Curious about Cs

Curious about Cs

So I am curious about the use of Cs in Irish Trad! Recently I played a tune at our session but was surprised to find that they use C sharp not C natural. (They said that the tune is played both ways…my version, learned from an Irish group on YouTube, uses C natural). And I played along with an old video of an Irish fiddler, and noticed his Cs are neither C-sharp or C-natural, but something “in-between”?

Is this just part of the looser aural tradition, where they could see where someone’s finger is landing, but can’t see exactly where? Or is there a deep traditional history behind these “variable” Cs?

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It really depends on the person’s interpretation I think. I find uilleann pipers often use the C sharp particularly for use in playing triplets, but may use the C natural in other versions. Piping tunes will often have the C sharp in as well mainly so the piper has as much room as possible for adding in piping ornaments

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I’ve heard these ‘in between’ notes on fiddle recordings. They are rather hard to emulate on a fretted instrument (mandolin in my case) short of some tricky string bending so I have to come off the fence and play one or the other

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Those are interesting points about the use of Cs for the pipes and fretted instruments! So, some C choices are probably just for practical and physical reasons.

An article I came across online titles it “Untempered tuning by fiddle players”, pointing out that often fiddle players played unaccompanied (so C at that moment can be whatever sounds good to their ear). He also adds, “Many Irish tunes feature some modulation, particularly of the note C. Tunes such as The Gander in the Pratie Hole and Rakish Paddy feature C-naturals and C#s in different places. This is part of the charm of these tunes. But… I have heard a recording of Tommy Peoples playing The Gander in the Pratie Hole in which he didn’t modulate. He played the same C all the way through, but it was neither C-natural nor C-sharp – it was what Scottish fiddler and teacher Alisdair Fraser has dubbed “C supernatural”. (I think that’s a great name for that in-between C 🙂

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There is a thing in this music called the “Piper’s C” and sometimes “C Supernatural,” indicating a note that should be a C natural but it’s played a hair sharp. It results from the diatonic nature of certain instruments like pipes, whistles, and flutes where that note just happens to be a hair sharp due to the instrument design.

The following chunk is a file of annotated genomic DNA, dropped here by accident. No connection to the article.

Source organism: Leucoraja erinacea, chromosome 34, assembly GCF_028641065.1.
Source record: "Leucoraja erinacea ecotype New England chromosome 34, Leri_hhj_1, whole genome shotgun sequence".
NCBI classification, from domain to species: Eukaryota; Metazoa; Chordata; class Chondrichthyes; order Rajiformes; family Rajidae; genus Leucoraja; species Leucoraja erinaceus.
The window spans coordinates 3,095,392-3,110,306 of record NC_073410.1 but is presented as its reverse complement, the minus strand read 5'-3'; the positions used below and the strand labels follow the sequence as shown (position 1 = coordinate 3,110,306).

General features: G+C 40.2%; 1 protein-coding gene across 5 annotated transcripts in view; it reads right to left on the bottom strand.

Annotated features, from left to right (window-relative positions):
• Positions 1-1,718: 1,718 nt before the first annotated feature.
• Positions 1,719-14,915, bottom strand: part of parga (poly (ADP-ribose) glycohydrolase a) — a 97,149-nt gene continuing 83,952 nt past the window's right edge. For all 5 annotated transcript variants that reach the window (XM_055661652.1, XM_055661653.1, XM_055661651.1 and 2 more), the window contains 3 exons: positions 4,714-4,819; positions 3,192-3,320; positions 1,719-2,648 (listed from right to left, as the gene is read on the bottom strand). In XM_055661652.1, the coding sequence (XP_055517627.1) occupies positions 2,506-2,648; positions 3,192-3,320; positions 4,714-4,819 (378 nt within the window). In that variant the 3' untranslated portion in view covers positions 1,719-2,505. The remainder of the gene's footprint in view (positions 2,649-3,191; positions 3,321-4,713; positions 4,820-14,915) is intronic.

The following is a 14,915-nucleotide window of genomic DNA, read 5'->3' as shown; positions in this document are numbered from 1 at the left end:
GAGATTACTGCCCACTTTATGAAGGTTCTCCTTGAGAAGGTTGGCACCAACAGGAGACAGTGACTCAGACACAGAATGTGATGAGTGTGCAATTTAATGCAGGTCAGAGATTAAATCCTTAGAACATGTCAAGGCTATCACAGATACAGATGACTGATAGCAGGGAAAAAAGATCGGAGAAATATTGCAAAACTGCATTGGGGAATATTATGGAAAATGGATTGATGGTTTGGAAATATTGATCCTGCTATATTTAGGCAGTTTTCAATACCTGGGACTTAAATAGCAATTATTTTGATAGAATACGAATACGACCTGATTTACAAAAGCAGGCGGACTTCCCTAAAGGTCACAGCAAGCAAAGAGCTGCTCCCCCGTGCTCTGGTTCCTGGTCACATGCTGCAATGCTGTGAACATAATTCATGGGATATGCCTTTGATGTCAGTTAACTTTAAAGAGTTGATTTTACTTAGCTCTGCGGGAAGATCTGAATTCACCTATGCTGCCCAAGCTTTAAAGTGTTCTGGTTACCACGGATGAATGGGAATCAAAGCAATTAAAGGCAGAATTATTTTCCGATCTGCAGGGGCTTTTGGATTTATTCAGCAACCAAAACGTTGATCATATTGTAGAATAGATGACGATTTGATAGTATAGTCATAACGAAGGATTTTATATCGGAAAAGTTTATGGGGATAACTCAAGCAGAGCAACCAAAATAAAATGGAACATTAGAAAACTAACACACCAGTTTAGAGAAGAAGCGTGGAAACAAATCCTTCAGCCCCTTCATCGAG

On my flute for example, the cross-fingered C note is 14 cents sharp relative to where it “should” be in 12 Tone Equal Temperament, while all the other notes are pretty much bang on for 12TET pitch (except for a characteristically flat F#). I can get a bang-on 12TET C note using the C key on my flute, but I prefer that slightly sharp Piper’s C so I always cross-finger the note. Somehow it just feels right for the music. Or else I’ve been listening too much to pipers and now my ear is bent that way.

I first learned about this when playing mandolin in a session before I got into flute. A mandolin of course is locked into 12TET intonation with the frets. When playing melody on a tune like “The Choice Wife” I would sometimes throw in a full C chord on the distinctive C notes in the tune for emphasis. That sounded fine when playing at home, but the chord sounded sour in a session. I eventually realized that the whistle player was playing the C a bit sharp, and so were the fiddlers! So I quit playing that chord within the tune. The extra intervals in the chord were emphasizing the “out-ness” of the C note.

Not all sessions will drift a hair sharp on that note; some fiddlers who can easily play it either way instinctively do it and others don’t. But it’s something to keep an ear out for .

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One of the joys of this music, for me, is the ‘modal’ tunes, where most often, they are switching between major and mixolydian (where the 7th note is flatted). If you’re playing in D, that means that you’re switching back and forth between C and C#. So that’s one part of this – tunes that actually specify the use of both Cs. In these cases, it’s pretty common to play with someone who plays a different C than you do at any given spot in the tune… That sounds dissonant and really muddies up the session sound, so it’s really good if you can spot it as you’re playing, and switch it when it comes around again. (Which sometimes leads to multiple people switching Cs on the fly, and you’ll never find a consensus. But especially if you’re not a regular in that particular session, it’s most likely up to you to make the change…)